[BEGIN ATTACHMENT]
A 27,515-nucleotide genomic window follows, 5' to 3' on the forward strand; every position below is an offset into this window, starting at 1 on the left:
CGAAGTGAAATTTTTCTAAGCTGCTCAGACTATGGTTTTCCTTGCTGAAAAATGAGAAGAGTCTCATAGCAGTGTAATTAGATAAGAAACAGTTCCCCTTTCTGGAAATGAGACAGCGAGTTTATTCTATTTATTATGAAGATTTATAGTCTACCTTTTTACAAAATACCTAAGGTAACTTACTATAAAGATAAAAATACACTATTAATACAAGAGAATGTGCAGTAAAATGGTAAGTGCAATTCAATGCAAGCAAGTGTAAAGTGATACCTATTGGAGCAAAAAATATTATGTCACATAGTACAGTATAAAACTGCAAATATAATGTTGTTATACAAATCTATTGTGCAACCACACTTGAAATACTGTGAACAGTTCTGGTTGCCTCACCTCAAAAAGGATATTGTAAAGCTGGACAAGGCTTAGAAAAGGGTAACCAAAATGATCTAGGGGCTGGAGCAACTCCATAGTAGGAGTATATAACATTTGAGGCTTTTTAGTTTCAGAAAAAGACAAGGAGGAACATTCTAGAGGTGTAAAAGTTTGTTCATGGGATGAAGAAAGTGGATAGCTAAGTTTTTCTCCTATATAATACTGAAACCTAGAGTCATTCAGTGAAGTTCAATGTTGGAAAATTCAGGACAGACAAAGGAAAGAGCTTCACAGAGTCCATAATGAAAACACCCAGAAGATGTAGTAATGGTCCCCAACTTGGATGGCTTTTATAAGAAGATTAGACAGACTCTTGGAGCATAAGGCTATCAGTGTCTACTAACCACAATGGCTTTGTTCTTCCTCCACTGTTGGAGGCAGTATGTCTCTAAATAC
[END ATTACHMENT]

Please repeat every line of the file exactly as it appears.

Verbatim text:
A 27,515-nucleotide genomic window follows, 5' to 3' on the forward strand; every position below is an offset into this window, starting at 1 on the left:
CGAAGTGAAATTTTTCTAAGCTGCTCAGACTATGGTTTTCCTTGCTGAAAAATGAGAAGAGTCTCATAGCAGTGTAATTAGATAAGAAACAGTTCCCCTTTCTGGAAATGAGACAGCGAGTTTATTCTATTTATTATGAAGATTTATAGTCTACCTTTTTACAAAATACCTAAGGTAACTTACTATAAAGATAAAAATACACTATTAATACAAGAGAATGTGCAGTAAAATGGTAAGTGCAATTCAATGCAAGCAAGTGTAAAGTGATACCTATTGGAGCAAAAAATATTATGTCACATAGTACAGTATAAAACTGCAAATATAATGTTGTTATACAAATCTATTGTGCAACCACACTTGAAATACTGTGAACAGTTCTGGTTGCCTCACCTCAAAAAGGATATTGTAAAGCTGGACAAGGCTTAGAAAAGGGTAACCAAAATGATCTAGGGGCTGGAGCAACTCCATAGTAGGAGTATATAACATTTGAGGCTTTTTAGTTTCAGAAAAAGACAAGGAGGAACATTCTAGAGGTGTAAAAGTTTGTTCATGGGATGAAGAAAGTGGATAGCTAAGTTTTTCTCCTATATAATACTGAAACCTAGAGTCATTCAGTGAAGTTCAATGTTGGAAAATTCAGGACAGACAAAGGAAAGAGCTTCACAGAGTCCATAATGAAAACACCCAGAAGATGTAGTAATGGTCCCCAACTTGGATGGCTTTTATAAGAAGATTAGACAGACTCTTGGAGCATAAGGCTATCAGTGTCTACTAACCACAATGGCTTTGTTCTTCCTCCACTGTTGGAGGCAGTATGTCTCTAAATAC